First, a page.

3-Methyl-1-phenyl-2-pyrazolin-5-one (edaravone, 1), known as a potent free radical scavenger, has been developed as a medical drug for the treatment of acute cerebral infarction. With the aim of developing radiotracers for imaging free radicals in vivo, 1-(3′-[125I]iodophenyl)-3-methy-2-pyrazolin-5-one (125I-2) was synthesized by two methods, via isotopic exchange and interhalogen exchange under solvent-free conditions, in which iodo- and bromo-derivatives were used as labeling precursors, respectively. After HPLC purification, 125I-2 was obtained in modest isolated radiochemical yields (ca. 20%) with high radiochemical purities by both methods. The former gave specific activities of 0.2—0.6 kBq/μmol, whereas the latter approach achieved specific activities of more than 0.14 GBq/μmol. On attempting to prepare an injectable formulation for 125I-2 with high specific activity, its radiochemical purities dropped to about 60—70%. Unlabeled analog 2 was found to have lipophilic and antioxidant properties similar to edaravone. Intravenous injection of 125I-2 with low specific radioactivity into normal mice showed signs of distribution profiles similar to reported results for 14C-labeled edaravone in normal rats.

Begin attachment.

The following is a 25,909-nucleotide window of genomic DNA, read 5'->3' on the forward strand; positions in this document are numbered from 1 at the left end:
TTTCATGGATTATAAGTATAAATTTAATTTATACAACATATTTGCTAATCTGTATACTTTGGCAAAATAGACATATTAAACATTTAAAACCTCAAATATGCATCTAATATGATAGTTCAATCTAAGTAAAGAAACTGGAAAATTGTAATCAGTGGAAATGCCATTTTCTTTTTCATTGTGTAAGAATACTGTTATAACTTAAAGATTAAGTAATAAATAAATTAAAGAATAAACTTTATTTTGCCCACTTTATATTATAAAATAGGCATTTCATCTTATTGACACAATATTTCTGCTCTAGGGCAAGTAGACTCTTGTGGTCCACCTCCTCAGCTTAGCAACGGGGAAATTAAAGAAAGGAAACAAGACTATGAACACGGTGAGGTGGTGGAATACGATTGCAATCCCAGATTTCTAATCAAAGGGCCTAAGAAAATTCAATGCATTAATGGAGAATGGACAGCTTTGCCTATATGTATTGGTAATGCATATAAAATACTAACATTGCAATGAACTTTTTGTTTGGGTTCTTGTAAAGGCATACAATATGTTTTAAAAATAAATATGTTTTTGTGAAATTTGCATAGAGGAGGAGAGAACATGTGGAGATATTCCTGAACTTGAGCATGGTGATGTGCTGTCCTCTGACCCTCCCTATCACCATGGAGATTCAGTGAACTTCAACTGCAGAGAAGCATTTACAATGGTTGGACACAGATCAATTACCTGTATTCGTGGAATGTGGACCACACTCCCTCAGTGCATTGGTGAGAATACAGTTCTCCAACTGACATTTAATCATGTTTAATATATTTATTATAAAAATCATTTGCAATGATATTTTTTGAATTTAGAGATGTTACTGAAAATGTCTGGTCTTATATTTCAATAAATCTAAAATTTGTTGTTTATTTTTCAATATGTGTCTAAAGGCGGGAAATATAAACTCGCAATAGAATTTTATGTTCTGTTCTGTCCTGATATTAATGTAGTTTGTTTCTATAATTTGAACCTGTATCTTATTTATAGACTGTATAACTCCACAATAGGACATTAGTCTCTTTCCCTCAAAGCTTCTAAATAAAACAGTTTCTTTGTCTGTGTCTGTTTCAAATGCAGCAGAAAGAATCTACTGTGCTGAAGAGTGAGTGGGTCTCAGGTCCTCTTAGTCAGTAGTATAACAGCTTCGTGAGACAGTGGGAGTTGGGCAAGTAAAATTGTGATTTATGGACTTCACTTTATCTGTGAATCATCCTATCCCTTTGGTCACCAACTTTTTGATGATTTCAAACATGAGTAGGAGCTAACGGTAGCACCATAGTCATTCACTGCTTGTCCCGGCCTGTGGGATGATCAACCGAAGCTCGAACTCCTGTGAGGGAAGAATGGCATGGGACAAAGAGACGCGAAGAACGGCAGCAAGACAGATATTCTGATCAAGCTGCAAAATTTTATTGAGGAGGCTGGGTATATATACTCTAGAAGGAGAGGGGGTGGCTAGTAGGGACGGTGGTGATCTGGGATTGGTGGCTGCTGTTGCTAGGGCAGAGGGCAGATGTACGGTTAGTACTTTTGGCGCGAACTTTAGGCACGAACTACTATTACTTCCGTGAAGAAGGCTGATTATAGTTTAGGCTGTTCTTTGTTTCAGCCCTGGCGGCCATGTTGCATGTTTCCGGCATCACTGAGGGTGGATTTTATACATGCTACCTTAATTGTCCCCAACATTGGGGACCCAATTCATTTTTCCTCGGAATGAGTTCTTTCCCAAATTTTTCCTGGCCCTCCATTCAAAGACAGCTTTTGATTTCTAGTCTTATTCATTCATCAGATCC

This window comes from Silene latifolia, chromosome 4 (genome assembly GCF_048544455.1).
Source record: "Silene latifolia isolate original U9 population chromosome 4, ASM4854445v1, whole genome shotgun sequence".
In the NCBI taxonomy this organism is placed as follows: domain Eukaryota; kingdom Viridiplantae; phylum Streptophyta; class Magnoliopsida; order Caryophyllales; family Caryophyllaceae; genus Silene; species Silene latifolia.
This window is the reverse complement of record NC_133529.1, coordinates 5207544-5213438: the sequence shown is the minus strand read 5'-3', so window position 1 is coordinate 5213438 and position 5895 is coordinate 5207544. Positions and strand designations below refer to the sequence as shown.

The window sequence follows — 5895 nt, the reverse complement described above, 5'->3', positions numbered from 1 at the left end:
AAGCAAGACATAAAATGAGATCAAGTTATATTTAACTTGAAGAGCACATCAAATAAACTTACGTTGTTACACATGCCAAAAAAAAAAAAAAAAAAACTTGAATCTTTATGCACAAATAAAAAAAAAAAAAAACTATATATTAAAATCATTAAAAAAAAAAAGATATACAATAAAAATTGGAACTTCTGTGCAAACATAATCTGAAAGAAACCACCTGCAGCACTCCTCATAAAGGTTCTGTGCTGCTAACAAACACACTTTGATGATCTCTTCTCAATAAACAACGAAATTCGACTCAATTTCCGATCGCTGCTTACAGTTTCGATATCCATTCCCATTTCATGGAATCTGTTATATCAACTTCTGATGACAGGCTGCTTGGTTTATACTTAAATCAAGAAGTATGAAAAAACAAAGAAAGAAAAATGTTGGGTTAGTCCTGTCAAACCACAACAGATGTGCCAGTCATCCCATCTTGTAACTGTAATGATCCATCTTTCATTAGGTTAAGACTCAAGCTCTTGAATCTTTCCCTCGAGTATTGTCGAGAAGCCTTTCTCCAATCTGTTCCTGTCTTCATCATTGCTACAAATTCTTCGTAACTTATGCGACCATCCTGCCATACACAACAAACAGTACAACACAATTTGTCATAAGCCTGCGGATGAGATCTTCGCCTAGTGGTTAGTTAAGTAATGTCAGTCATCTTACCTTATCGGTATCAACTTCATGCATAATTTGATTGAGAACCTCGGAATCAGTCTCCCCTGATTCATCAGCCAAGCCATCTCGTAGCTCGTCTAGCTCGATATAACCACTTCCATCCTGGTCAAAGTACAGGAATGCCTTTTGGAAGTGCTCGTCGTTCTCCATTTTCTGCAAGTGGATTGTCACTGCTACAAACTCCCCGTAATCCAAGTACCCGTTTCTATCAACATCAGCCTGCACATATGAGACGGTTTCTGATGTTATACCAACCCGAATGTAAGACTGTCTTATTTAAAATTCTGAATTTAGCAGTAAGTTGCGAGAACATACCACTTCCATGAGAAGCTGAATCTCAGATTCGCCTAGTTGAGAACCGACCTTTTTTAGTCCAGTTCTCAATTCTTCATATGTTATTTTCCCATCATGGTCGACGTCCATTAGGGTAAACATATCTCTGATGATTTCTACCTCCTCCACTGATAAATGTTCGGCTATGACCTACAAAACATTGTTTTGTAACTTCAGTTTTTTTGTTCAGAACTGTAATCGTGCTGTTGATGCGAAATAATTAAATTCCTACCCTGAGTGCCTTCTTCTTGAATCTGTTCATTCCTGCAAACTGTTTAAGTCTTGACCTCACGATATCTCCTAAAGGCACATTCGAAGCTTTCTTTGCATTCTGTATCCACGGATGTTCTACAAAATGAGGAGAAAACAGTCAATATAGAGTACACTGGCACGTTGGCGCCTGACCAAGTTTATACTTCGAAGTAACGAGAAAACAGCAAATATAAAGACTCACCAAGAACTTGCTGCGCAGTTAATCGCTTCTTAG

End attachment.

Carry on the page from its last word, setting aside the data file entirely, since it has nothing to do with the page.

2010 The Pharmaceutical Society of Japan